David Harlow

The IRS recently finalized its latest guidance on health savings accounts (HSAs), effective January 1, 2007.  (Additional IRS guidance on HSAs may be found here.)  Employers now have clear guideposts for funding voluntary employer contributions to HSAs, including contributions made through cafeteria plans.  The IRS noted in its explanation of these regulations:

Numerous commentators requested guidance on the exception to the comparability rules for employer contributions made through a section 125 cafeteria plan. In response to these comments, the final regulations . . . provide that employer contributions to employees’ HSAs are made through the cafeteria plan if under the written cafeteria plan, the employees have the right to elect to receive cash or other taxable benefits in lieu of all or a portion of an HSA contribution (i.e., all or a portion of the HSA contributions are available as pretax salary reduction amounts), regardless of whether an employee actually elects to contribute any amount to the HSA by salary reduction. The final regulations also provide several examples that illustrate the application of the cafeteria plan exception to the comparability rules.

Other issues addressed include an exception for employees covered collective bargaining agreements, guidance on health screenings and wellness programs, and rules on tracking down former employees for purposes of maintaining comparability of contributions.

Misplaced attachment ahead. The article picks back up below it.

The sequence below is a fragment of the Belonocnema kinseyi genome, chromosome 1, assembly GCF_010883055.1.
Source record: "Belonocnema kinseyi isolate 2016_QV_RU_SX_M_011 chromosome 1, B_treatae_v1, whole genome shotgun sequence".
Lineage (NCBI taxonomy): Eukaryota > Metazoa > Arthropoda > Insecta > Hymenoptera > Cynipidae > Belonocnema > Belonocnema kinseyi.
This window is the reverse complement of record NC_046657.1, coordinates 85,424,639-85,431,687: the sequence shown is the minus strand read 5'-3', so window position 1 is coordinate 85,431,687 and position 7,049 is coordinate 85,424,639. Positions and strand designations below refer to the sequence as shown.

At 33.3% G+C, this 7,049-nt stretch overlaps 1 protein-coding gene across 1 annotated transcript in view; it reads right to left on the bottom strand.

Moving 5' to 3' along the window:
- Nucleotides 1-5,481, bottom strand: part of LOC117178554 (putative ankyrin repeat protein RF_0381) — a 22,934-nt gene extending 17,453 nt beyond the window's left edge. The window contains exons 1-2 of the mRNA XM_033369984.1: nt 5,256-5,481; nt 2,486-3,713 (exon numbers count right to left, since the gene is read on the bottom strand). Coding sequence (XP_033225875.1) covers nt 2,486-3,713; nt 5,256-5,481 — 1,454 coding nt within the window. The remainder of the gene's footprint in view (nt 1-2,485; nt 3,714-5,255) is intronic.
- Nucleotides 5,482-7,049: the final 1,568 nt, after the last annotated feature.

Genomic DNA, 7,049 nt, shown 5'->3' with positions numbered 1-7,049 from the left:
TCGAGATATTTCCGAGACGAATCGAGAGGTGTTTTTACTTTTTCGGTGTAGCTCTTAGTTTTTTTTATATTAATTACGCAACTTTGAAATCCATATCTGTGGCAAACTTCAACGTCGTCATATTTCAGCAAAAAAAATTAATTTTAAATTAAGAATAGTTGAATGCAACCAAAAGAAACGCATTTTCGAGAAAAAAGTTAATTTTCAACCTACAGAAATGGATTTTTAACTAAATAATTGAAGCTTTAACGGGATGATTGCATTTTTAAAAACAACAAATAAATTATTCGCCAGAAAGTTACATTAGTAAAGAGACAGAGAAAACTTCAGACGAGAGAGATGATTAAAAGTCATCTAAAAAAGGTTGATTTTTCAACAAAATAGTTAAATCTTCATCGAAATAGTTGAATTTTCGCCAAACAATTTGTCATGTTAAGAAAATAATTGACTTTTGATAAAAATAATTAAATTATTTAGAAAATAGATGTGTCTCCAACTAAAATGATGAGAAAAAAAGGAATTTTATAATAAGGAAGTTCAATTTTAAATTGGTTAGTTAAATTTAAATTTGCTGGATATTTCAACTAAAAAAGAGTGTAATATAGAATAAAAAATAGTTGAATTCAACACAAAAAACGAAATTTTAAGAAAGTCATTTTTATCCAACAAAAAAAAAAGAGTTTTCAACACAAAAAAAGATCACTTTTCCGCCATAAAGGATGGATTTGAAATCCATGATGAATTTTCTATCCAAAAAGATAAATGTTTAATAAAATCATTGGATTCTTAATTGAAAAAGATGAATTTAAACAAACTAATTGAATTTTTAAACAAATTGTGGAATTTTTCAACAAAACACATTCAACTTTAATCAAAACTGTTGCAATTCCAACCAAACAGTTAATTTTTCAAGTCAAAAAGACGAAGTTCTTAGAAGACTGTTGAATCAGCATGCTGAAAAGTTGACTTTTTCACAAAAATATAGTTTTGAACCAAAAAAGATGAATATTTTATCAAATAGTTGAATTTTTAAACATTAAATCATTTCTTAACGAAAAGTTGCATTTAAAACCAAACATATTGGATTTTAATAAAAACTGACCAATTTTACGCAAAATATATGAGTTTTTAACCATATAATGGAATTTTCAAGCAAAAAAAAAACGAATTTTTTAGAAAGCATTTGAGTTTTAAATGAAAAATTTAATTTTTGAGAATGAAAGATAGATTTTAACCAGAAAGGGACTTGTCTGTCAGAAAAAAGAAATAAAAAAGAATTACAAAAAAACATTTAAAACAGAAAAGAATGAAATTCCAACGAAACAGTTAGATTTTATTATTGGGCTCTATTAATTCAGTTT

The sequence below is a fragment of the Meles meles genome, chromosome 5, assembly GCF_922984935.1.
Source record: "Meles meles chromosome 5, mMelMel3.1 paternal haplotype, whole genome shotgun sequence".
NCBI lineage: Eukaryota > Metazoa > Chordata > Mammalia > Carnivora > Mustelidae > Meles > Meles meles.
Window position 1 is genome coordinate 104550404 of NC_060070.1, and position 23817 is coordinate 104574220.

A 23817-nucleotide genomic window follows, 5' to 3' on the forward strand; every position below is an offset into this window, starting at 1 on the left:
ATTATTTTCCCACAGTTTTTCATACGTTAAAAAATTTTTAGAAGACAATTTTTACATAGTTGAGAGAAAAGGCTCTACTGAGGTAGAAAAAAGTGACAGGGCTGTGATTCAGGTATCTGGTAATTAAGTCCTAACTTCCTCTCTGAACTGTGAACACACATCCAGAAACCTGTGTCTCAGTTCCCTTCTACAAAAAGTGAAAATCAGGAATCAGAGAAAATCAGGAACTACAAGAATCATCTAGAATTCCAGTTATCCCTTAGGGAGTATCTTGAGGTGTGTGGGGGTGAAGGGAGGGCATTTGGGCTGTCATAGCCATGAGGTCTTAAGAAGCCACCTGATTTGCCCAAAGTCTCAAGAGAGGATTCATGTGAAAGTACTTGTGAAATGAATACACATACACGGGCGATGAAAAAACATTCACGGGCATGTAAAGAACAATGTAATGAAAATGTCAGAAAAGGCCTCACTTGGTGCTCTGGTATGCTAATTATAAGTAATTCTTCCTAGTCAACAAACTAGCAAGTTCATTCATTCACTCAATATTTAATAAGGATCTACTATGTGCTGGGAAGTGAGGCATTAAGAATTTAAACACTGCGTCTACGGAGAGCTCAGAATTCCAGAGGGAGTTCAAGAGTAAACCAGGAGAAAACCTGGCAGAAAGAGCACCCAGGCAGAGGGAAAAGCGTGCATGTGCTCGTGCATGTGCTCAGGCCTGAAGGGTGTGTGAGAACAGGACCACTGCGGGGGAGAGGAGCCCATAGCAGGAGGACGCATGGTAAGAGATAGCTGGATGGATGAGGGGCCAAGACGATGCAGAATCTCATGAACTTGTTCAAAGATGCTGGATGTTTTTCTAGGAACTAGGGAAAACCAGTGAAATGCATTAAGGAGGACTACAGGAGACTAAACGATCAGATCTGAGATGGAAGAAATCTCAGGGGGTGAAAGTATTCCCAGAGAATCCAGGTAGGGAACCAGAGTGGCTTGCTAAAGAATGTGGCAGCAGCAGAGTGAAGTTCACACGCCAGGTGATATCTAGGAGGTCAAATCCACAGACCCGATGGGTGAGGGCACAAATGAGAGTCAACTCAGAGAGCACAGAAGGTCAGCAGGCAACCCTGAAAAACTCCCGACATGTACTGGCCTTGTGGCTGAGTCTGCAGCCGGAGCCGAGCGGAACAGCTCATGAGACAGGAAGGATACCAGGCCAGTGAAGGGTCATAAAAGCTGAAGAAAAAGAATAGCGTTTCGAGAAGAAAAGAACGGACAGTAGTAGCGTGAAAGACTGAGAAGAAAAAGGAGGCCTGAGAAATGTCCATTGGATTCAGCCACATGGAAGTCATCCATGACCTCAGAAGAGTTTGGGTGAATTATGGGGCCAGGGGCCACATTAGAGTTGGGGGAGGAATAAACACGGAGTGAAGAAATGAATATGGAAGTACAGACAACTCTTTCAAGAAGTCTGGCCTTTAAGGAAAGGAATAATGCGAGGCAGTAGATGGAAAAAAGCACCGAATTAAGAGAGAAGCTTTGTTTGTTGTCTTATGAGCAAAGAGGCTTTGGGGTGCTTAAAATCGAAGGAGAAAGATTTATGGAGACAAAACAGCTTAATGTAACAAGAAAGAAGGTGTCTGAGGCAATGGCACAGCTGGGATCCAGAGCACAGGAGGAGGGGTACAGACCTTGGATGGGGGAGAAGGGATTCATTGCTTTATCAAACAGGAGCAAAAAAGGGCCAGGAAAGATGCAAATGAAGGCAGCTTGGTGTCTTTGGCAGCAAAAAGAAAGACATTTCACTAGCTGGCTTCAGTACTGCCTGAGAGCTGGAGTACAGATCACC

The expectation is that these guidelines will promote the propagation of high deductible health plans (HDHPs) in conjunction with HSAs, now that there is greater clarity on the comparability rules, and therefore less risk of incurring a 35% penalty for doing something noncomparable. 

However, some employers remain dubious and have not — and will not — shift to HDHPs, reasoning that employees will balk at the limited provider panels associated with HDHPs and really will not relish the opportunity to write checks paying for health care services out of their HSAs. 

At the same time, there are various "HSA improvement" legislative initiatives in play (supported by the banking industry, which has an interest in greater acceptance of HSAs) that would allow for contributions to pre-existing plans — like flexible spending accounts — to be rolled over into HSAs without penalty.

Even though 2007 health plan decisions have already been locked in by some employers, it stands to reason that the number of people covered by HDHPs and HSAs will increase dramatically in the coming year or so.

It may be only a matter of time before employers and employees grow more comfortable with this new paradigm.